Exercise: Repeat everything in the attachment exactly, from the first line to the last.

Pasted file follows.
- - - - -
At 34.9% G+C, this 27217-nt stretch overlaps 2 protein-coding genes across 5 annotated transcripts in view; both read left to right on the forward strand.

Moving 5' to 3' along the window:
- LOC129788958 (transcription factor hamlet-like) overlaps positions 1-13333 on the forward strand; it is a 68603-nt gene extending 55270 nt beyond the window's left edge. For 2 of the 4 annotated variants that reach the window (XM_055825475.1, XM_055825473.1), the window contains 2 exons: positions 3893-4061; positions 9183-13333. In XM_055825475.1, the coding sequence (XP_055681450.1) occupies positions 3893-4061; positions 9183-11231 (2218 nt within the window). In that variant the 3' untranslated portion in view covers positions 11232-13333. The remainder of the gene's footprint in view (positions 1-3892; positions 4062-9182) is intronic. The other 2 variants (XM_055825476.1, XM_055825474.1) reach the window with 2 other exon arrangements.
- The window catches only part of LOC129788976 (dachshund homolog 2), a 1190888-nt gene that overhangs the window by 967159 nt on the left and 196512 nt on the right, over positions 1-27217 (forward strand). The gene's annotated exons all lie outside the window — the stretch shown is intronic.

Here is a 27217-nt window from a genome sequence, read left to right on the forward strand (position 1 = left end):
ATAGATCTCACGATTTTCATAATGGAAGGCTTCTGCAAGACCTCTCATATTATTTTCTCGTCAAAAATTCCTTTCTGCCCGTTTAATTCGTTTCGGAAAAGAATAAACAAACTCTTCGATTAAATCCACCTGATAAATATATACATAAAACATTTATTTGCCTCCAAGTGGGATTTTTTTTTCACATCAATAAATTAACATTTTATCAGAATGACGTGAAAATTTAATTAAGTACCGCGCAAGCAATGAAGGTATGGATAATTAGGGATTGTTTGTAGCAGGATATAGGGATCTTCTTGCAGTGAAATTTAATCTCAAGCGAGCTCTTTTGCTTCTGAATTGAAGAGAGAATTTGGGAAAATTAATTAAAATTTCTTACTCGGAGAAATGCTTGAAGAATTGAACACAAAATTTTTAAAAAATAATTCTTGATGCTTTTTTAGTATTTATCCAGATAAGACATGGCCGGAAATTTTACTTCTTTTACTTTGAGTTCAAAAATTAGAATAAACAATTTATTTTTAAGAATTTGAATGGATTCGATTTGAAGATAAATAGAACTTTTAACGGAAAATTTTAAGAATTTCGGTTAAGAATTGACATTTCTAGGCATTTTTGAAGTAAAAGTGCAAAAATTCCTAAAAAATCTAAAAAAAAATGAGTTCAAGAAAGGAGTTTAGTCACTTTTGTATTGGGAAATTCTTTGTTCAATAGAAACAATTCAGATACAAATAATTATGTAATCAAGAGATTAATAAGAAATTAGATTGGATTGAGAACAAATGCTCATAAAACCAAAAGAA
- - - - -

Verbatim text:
At 34.9% G+C, this 27217-nt stretch overlaps 2 protein-coding genes across 5 annotated transcripts in view; both read left to right on the forward strand.

Moving 5' to 3' along the window:
- LOC129788958 (transcription factor hamlet-like) overlaps positions 1-13333 on the forward strand; it is a 68603-nt gene extending 55270 nt beyond the window's left edge. For 2 of the 4 annotated variants that reach the window (XM_055825475.1, XM_055825473.1), the window contains 2 exons: positions 3893-4061; positions 9183-13333. In XM_055825475.1, the coding sequence (XP_055681450.1) occupies positions 3893-4061; positions 9183-11231 (2218 nt within the window). In that variant the 3' untranslated portion in view covers positions 11232-13333. The remainder of the gene's footprint in view (positions 1-3892; positions 4062-9182) is intronic. The other 2 variants (XM_055825476.1, XM_055825474.1) reach the window with 2 other exon arrangements.
- The window catches only part of LOC129788976 (dachshund homolog 2), a 1190888-nt gene that overhangs the window by 967159 nt on the left and 196512 nt on the right, over positions 1-27217 (forward strand). The gene's annotated exons all lie outside the window — the stretch shown is intronic.

Here is a 27217-nt window from a genome sequence, read left to right on the forward strand (position 1 = left end):
ATAGATCTCACGATTTTCATAATGGAAGGCTTCTGCAAGACCTCTCATATTATTTTCTCGTCAAAAATTCCTTTCTGCCCGTTTAATTCGTTTCGGAAAAGAATAAACAAACTCTTCGATTAAATCCACCTGATAAATATATACATAAAACATTTATTTGCCTCCAAGTGGGATTTTTTTTTCACATCAATAAATTAACATTTTATCAGAATGACGTGAAAATTTAATTAAGTACCGCGCAAGCAATGAAGGTATGGATAATTAGGGATTGTTTGTAGCAGGATATAGGGATCTTCTTGCAGTGAAATTTAATCTCAAGCGAGCTCTTTTGCTTCTGAATTGAAGAGAGAATTTGGGAAAATTAATTAAAATTTCTTACTCGGAGAAATGCTTGAAGAATTGAACACAAAATTTTTAAAAAATAATTCTTGATGCTTTTTTAGTATTTATCCAGATAAGACATGGCCGGAAATTTTACTTCTTTTACTTTGAGTTCAAAAATTAGAATAAACAATTTATTTTTAAGAATTTGAATGGATTCGATTTGAAGATAAATAGAACTTTTAACGGAAAATTTTAAGAATTTCGGTTAAGAATTGACATTTCTAGGCATTTTTGAAGTAAAAGTGCAAAAATTCCTAAAAAATCTAAAAAAAAATGAGTTCAAGAAAGGAGTTTAGTCACTTTTGTATTGGGAAATTCTTTGTTCAATAGAAACAATTCAGATACAAATAATTATGTAATCAAGAGATTAATAAGAAATTAGATTGGATTGAGAACAAATGCTCATAAAACCAAAAGAA